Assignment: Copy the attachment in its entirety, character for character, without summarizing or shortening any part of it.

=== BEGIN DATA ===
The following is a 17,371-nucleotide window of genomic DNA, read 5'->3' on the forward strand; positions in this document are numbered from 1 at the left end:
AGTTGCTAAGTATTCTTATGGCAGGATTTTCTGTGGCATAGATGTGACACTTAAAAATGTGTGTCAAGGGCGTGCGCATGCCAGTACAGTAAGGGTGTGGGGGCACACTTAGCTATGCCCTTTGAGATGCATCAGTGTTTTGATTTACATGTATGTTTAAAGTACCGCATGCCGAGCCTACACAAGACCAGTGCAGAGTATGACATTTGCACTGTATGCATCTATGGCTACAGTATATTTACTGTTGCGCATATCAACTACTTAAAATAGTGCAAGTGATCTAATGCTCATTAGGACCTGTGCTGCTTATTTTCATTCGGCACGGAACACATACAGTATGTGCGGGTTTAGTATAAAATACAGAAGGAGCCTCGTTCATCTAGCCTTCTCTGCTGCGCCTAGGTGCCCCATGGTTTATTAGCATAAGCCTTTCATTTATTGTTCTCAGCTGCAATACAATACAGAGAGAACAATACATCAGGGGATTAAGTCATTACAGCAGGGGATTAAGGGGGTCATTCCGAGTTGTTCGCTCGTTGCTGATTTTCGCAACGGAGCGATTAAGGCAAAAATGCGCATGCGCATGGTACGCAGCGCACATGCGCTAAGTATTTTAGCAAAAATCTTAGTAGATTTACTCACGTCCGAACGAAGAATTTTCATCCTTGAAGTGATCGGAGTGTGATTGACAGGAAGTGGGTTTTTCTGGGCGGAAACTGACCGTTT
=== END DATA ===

The following is a 17,371-nucleotide window of genomic DNA, read 5'->3' on the forward strand; positions in this document are numbered from 1 at the left end:
AGTTGCTAAGTATTCTTATGGCAGGATTTTCTGTGGCATAGATGTGACACTTAAAAATGTGTGTCAAGGGCGTGCGCATGCCAGTACAGTAAGGGTGTGGGGGCACACTTAGCTATGCCCTTTGAGATGCATCAGTGTTTTGATTTACATGTATGTTTAAAGTACCGCATGCCGAGCCTACACAAGACCAGTGCAGAGTATGACATTTGCACTGTATGCATCTATGGCTACAGTATATTTACTGTTGCGCATATCAACTACTTAAAATAGTGCAAGTGATCTAATGCTCATTAGGACCTGTGCTGCTTATTTTCATTCGGCACGGAACACATACAGTATGTGCGGGTTTAGTATAAAATACAGAAGGAGCCTCGTTCATCTAGCCTTCTCTGCTGCGCCTAGGTGCCCCATGGTTTATTAGCATAAGCCTTTCATTTATTGTTCTCAGCTGCAATACAATACAGAGAGAACAATACATCAGGGGATTAAGTCATTACAGCAGGGGATTAAGGGGGTCATTCCGAGTTGTTCGCTCGTTGCTGATTTTCGCAACGGAGCGATTAAGGCAAAAATGCGCATGCGCATGGTACGCAGCGCACATGCGCTAAGTATTTTAGCAAAAATCTTAGTAGATTTACTCACGTCCGAACGAAGAATTTTCATCCTTGAAGTGATCGGAGTGTGATTGACAGGAAGTGGGTTTTTCTGGGCGGAAACTGACCGTTT